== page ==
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AYB205 - Week 1 and 2- Sole Traders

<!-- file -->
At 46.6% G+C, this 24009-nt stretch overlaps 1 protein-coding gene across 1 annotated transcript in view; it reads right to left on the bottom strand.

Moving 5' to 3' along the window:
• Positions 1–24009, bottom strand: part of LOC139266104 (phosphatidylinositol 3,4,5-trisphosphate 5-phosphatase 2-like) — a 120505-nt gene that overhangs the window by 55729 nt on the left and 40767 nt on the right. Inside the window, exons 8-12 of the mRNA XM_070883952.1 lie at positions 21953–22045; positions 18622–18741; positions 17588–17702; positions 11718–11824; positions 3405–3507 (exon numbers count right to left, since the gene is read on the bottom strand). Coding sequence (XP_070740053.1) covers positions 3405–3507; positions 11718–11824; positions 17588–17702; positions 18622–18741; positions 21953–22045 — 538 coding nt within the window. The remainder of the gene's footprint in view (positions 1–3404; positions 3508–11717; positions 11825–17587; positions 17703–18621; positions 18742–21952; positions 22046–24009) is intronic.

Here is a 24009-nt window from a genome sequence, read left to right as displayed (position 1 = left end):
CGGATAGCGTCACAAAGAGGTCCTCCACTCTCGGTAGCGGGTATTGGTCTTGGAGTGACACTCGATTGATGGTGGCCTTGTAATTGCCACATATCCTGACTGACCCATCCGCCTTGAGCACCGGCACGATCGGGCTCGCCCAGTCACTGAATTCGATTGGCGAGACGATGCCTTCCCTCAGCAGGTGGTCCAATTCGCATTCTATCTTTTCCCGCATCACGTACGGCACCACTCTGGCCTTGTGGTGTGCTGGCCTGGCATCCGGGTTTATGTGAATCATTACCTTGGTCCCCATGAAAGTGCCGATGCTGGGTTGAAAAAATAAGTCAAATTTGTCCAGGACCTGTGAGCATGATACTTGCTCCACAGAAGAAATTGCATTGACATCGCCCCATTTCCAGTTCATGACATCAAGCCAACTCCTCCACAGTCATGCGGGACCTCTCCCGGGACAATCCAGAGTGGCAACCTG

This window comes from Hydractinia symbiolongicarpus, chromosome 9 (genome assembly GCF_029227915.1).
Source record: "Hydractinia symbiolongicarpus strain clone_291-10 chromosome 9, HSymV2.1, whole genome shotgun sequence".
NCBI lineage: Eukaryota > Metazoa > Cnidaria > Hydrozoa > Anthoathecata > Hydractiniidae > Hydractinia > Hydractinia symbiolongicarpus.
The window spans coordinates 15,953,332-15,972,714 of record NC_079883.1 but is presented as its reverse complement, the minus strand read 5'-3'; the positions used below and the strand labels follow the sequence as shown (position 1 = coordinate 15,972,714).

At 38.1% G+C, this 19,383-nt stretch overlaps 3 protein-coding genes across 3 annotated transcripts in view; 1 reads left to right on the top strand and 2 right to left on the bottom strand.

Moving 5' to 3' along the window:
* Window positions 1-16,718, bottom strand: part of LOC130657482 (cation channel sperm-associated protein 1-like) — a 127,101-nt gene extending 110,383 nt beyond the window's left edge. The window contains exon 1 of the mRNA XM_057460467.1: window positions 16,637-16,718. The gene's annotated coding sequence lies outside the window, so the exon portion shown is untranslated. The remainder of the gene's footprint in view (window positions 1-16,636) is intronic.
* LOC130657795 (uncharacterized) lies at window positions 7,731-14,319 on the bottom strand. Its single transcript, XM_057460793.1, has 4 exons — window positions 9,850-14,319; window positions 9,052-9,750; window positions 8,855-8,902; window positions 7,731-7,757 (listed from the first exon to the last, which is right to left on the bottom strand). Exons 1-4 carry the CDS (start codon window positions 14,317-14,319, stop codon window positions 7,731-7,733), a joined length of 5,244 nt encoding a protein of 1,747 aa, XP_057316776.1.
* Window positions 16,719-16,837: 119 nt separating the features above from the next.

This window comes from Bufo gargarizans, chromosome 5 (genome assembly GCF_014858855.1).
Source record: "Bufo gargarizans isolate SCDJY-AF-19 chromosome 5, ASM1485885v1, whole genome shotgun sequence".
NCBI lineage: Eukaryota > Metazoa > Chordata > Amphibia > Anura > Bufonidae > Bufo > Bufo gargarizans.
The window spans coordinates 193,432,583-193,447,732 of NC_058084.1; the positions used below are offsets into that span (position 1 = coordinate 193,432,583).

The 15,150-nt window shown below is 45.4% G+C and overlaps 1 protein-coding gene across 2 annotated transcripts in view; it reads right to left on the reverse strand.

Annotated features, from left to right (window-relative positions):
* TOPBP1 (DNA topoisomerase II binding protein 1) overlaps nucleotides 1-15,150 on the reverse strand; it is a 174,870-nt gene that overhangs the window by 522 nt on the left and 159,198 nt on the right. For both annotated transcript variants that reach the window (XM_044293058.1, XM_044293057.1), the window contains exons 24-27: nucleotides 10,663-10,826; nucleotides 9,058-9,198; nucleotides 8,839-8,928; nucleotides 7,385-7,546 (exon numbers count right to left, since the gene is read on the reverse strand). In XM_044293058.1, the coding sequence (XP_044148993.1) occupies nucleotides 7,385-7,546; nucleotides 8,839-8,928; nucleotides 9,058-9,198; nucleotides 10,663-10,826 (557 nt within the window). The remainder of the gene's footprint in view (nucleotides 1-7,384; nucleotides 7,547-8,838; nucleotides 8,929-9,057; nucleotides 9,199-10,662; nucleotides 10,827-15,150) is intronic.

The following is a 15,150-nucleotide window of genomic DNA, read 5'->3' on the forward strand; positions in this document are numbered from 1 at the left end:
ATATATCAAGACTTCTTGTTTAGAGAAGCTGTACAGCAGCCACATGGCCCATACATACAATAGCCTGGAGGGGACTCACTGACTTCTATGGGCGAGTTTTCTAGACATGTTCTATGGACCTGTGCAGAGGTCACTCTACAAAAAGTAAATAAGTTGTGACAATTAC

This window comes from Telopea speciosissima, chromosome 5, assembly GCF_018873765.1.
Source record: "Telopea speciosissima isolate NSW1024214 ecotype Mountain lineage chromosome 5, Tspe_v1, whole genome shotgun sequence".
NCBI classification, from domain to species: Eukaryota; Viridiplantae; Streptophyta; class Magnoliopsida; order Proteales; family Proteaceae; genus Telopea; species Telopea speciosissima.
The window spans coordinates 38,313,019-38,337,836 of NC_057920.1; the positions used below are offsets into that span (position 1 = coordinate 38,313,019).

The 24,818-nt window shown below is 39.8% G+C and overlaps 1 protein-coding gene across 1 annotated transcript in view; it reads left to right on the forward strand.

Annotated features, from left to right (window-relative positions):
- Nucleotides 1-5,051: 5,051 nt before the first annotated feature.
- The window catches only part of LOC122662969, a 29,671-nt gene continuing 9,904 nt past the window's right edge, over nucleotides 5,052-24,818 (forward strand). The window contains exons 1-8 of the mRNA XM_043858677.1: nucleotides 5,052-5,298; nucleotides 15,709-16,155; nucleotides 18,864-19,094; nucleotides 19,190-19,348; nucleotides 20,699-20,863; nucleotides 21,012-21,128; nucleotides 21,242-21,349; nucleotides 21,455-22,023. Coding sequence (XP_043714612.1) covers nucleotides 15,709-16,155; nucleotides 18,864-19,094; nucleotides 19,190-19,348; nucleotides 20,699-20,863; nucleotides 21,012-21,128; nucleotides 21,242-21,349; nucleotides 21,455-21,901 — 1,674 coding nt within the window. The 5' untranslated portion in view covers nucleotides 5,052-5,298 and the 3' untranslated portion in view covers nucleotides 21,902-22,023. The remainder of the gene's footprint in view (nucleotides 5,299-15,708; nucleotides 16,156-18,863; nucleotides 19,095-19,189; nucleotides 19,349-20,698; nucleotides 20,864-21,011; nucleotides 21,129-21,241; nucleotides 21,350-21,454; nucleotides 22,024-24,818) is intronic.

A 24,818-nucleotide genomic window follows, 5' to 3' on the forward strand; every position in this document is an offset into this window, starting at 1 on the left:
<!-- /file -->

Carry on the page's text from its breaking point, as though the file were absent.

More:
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AYB205 – LAW OF BUSINESS ENTITIES LECTURE 1: SOLE TRADERSHIP LAW Sole Trader  A sole trader is a person who carries on business alone, without the use of a company structure and without partners.  A sole trader has complete control including ownership of all profits, business assets and personal responsibility for all debts. Why a Sole Trader?  Tax Considerations o Income taxed at personal tax rates; o Income losses offset against other income; o Operating losses carried forward indefinitely; o CGT small business concessions; o Income splitting for tax offsets not allowed.  Asset Protection o Personally liable and all unencumbered assets are exposed – UNLIMITED LIABILITY  Business Risk o Capital investment o Insurability o Revenue Stream (cash or debtor) Advantages Disadvantages  Simple and inexpensive to setup  Unlimited personal liability and operate  Health and Lifestyle  Full operational control  Limited tax concessions  No profit sharing  Limited costs concessions, e.g.  Privacy of operations vehicle ownership costs  Relatively simple to sell business  Limited growth potential  Minimal winding-up costs  Difficulty raising capital  Some tax advantages Small Business  Broadly, a small business will have: Defined differentially in different acts o Assets ≤ $20M; o Annual Income (Y) ≤ $2M p.a. o Employees ≤ 20 full-time person equivalence All sole traderships are small businesses but not all small businesses are sole traders Carrying on a Business  ‘Carrying on business’ includes establishing a place of business and soliciting or procuring any order from a person in the State. Business Names Act 1962 (Qld) s3 o For the purposes of this Act a person shall not be regarded as carrying on business within the State for the reason only that within the State the person —  Is or becomes a party to any action or suit or any administrative or arbitration proceeding, or effects settlement of an action, suit or proceeding or of any claim or dispute; or  Maintains an account at a financial institution; or  Effects any sale through an independent contractor; or  Creates evidence of any debt or creates a charge on real or personal property; or  Secures or collects any of the person’s debts or enforces the person’s rights in regard to any securities relating to such debts; or  Conducts an isolated transaction that is completed within a period of 31 days, but not being 1 of a number of similar transactions repeated from time to time; or  Invests any of the person’s funds or holds any property. Working Out If You Are Operating A Business (ATO)  If you are in business: o The money you earn from your business activities is generally assessable income; o You can generally claim a deduction for the expenses you incur in earning that income; o You may be able to offset any loss you incur against other income you earn or carry the loss forward to offset future income. o If your activities are a hobby, the above points do not apply. Capitalisation/Funding  Usually small capital base to start business, sourced from: o Home Mortgage o Bank Finance o Overdraft o Business/Personal Loan o Credit Cards and Credit Lines o Angel Investor, e.g. family, friends, business associates o Dependant on: o Personal asset base to secure credit; o Demonstrated ability to service debt; and o Creditworthiness Start-Up Administration  The following administrative matters need to be undertaken by all business types: o Register for an Australian Business Number (ABN) o Register for a Tax File Number (TFN) (will invariably already have one) o Register for GST – payment can be made through ATO Business Portal  Business Activity Statements (BAS) can be submitted monthly, quarterly or annually depending on turnover and PAYG withholding values o Non-Compulsory:  Superannuation for Associated Persons RUNNING A SOLE TRADERSHIP Managerial/Regulatory Issues  All businesses must deal with the following at some point in their lifecycle, but can be particularly onerous for Sole Traderships: o Adherence to a myriad of business law and regulation; o Adherence to a blizzard of zoning, town planning and environmental regulations, including adherence to fire regulations, asbestos management and other cleanliness and safety matters, plus licensing, permits and council by-laws. o Asset and Income Protection Insurance. Capital Gains Tax (Div 152)  Small Business CGT Concessions Basic Conditions Tests o Maximum Net Asset Value Test: the entity must be a small business entity or a partner in a partnership that is a small business entity, or the net value of assets that the entity and related entities own must not exceed $6,000,000; o Active Asset Test: the divested asset must be an active asset; o Controlling Individual Test: essentially, 90% of the controlling ownership of the asset must be a small business.  Small Business CGT Concessions o 15-year Asset Exemption –  Assets owned for >15 years exempt from CGT on realisation if owner is >55yo and retiring/incapacitated. o 50% Active Asset Reduction  Applies to all small businesses who qualify. o Retirement Exemption  Where owner is <55yo and rolls capital gain over into superannuation. o Asset Rollover Concession  Where an asset is sold at a profit but the funds are reinvested within a certain time period in another asset. Other Tax Issues  Deductions o Motor vehicles, travel, capital allowances, operating losses, employee-related, etc.  Substantiation of Expenses/Deductions o Record keeping and document management – an absolute must for all business managers.  The ATO provides extensive assistance, support and technology for record keeping. Personal Services Income  The PSI rules were essentially a measure designed to stop people claiming business benefits when they are not really running a business.  Income generated in the following ways is not PSI: o By selling or supplying goods. Income from selling or supplying goods, such as retailing, wholesaling or manufacturing, is generally not PSI as the income is not mainly a reward for your skills, knowledge, experience or efforts. o Using an income-producing asset. Income from an income-producing asset, such as a bulldozer or printing press, is generally not PSI as the majority of the income is generated by the asset. o Granting a right to use property. Income from granting a right to use property, such as copyright to a computer program, is generally not PSI as the majority of the income is generated from the right to use the property. o Through a business structure. Income from a business structure, such as a large firm, is generally not PSI as the majority of the income is generated by the significant assets, many employees or contractors, sizable operations or goodwill of the business s